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Environ Health Perspect. 2014 Sep;122(9):984-91. doi: 10.1289/ehp.1307450. Epub 2014 Jun 6.

Pesticide exposure and depression among male private pesticide applicators in the agricultural health study.

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1
Department of Epidemiology, Gillings School of Global Public Health, University of North Carolina at Chapel Hill, Chapel Hill, North Carolina, USA.

Abstract

BACKGROUND:

Pesticide exposure may be positively associated with depression. Few previous studies have considered the episodic nature of depression or examined individual pesticides.

OBJECTIVE:

We evaluated associations between pesticide exposure and depression among male private pesticide applicators in the Agricultural Health Study.

METHODS:

We analyzed data for 10 pesticide classes and 50 specific pesticides used by 21,208 applicators enrolled in 1993-1997 who completed a follow-up telephone interview in 2005-2010. We divided applicators who reported a physician diagnosis of depression (n = 1,702; 8%) into those who reported a previous diagnosis of depression at enrollment but not follow-up (n = 474; 28%), at both enrollment and follow-up (n = 540; 32%), and at follow-up but not enrollment (n = 688; 40%) and used polytomous logistic regression to estimate odds ratios (ORs) and 95% CIs. We used inverse probability weighting to adjust for potential confounders and to account for the exclusion of 3,315 applicators with missing covariate data and 24,619 who did not complete the follow-up interview.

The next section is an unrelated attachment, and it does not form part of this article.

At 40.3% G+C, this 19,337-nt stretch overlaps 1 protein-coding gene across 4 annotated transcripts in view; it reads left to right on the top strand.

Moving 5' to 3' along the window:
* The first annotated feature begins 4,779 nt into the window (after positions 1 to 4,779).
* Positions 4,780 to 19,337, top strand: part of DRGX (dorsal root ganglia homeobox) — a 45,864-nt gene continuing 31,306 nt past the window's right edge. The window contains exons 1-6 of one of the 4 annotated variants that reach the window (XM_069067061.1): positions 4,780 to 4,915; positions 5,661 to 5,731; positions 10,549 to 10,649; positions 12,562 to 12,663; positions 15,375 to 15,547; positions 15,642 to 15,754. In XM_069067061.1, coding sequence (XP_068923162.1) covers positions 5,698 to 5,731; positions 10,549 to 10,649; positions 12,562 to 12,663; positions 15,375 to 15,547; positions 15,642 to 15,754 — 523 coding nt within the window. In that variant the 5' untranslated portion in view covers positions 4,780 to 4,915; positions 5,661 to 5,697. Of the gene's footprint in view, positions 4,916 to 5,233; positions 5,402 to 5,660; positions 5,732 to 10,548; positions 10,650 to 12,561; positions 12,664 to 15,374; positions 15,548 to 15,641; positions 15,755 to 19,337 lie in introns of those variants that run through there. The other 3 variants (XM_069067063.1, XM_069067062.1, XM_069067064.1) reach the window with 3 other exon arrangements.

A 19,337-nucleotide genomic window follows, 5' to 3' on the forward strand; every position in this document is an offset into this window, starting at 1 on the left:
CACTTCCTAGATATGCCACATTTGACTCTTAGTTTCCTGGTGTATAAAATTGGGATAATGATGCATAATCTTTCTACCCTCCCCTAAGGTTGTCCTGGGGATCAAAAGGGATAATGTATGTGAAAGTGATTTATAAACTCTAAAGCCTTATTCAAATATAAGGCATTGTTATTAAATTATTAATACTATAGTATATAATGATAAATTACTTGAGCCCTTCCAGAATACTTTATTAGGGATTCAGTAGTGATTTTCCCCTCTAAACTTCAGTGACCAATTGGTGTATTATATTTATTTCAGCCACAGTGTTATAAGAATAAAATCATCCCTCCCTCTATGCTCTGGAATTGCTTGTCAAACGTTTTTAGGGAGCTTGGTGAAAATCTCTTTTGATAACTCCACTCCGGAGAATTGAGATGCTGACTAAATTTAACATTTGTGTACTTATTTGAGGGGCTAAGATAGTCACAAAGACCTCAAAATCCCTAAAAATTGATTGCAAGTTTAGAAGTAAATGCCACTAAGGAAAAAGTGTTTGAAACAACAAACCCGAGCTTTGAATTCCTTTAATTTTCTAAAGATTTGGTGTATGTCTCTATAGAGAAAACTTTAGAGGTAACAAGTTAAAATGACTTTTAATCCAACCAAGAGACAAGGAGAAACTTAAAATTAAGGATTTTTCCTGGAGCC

RESULTS:

After weighting for potential confounders, missing covariate data, and dropout, ever-use of two pesticide classes, fumigants and organochlorine insecticides, and seven individual pesticides-the fumigants aluminum phosphide and ethylene dibromide; the phenoxy herbicide (2,4,5-trichlorophenoxy)acetic acid (2,4,5-T); the organochlorine insecticide dieldrin; and the organophosphate insecticides diazinon, malathion, and parathion-were all positively associated with depression in each case group, with ORs between 1.1 and 1.9.

CONCLUSIONS:

Our study supports a positive association between pesticide exposure and depression, including associations with several specific pesticides.

PMID:
24906048
PMCID:
PMC4154212
DOI:
10.1289/ehp.1307450
[Indexed for MEDLINE]
Free PMC Article
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